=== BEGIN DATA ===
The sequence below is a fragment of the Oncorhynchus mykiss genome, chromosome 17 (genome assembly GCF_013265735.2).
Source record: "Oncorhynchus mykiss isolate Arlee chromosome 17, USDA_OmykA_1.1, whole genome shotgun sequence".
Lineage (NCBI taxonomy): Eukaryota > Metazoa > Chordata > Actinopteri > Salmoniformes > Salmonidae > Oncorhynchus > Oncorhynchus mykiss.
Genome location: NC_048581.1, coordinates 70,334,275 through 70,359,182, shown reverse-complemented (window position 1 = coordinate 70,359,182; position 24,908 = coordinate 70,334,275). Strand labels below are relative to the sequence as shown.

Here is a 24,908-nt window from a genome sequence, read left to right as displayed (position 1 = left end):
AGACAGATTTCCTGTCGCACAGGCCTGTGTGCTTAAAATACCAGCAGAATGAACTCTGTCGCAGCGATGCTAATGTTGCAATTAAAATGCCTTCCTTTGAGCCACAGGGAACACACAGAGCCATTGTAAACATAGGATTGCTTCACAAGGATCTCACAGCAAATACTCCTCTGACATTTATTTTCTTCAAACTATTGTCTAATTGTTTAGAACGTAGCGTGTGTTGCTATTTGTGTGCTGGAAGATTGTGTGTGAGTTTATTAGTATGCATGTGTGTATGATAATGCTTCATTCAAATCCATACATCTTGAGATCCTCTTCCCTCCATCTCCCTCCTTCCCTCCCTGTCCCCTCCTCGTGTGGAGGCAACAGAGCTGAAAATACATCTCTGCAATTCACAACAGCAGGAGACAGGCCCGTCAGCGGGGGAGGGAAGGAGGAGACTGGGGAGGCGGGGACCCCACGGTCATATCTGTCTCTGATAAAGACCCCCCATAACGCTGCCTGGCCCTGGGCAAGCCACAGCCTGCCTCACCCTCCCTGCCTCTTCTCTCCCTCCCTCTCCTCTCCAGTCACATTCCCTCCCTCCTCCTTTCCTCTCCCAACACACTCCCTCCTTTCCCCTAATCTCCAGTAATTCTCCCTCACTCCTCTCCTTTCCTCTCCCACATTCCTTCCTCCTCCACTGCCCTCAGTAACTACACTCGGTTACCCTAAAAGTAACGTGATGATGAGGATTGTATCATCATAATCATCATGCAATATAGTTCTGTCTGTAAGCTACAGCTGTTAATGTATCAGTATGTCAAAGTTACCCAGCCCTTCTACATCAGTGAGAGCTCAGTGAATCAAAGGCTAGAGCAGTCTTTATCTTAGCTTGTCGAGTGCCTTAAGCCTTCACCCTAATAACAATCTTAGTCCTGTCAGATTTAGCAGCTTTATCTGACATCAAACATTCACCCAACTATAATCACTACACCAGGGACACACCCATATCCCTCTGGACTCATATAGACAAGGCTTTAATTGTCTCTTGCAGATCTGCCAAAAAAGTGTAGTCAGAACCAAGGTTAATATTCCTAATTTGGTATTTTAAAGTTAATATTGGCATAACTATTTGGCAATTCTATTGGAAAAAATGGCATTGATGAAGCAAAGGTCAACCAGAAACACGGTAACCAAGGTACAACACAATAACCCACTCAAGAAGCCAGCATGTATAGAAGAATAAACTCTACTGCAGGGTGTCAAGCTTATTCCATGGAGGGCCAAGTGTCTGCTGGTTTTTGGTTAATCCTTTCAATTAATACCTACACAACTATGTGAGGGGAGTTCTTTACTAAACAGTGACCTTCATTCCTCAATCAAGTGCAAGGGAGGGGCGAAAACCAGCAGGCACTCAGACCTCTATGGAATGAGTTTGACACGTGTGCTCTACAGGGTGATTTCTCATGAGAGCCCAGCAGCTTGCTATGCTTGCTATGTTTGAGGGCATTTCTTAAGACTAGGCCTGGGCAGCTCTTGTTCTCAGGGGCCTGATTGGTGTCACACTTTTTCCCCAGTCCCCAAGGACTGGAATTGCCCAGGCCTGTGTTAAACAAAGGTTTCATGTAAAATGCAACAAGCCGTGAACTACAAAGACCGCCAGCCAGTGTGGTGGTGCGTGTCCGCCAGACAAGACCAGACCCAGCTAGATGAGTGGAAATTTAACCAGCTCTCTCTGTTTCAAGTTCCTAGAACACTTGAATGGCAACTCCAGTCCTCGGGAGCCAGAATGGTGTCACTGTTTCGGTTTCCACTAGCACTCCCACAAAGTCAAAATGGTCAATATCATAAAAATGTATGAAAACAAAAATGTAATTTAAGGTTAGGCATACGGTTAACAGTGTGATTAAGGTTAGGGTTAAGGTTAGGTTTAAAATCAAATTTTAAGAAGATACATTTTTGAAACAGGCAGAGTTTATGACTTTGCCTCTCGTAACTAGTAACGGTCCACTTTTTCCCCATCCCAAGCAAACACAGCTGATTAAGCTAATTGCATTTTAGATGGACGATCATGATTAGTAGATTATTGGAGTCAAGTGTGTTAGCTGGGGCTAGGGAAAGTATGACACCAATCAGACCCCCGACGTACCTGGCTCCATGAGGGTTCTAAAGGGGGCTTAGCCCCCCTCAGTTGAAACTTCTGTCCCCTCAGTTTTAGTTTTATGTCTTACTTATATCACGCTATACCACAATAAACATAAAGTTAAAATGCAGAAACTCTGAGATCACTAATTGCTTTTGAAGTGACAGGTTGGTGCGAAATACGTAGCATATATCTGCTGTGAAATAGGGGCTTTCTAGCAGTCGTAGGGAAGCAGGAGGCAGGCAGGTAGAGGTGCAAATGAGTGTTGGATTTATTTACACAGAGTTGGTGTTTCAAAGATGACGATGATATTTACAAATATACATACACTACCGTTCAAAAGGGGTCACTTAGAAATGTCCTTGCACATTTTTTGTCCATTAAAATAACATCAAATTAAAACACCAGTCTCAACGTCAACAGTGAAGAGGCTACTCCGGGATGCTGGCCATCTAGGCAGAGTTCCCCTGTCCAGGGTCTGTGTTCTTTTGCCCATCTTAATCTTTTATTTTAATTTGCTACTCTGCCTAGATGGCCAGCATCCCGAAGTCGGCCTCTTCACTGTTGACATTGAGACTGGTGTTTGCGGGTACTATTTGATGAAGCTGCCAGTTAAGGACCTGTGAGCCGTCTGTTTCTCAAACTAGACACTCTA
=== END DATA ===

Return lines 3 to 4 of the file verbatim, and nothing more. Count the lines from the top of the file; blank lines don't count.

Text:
Lineage (NCBI taxonomy): Eukaryota > Metazoa > Chordata > Actinopteri > Salmoniformes > Salmonidae > Oncorhynchus > Oncorhynchus mykiss.
Genome location: NC_048581.1, coordinates 70,334,275 through 70,359,182, shown reverse-complemented (window position 1 = coordinate 70,359,182; position 24,908 = coordinate 70,334,275). Strand labels below are relative to the sequence as shown.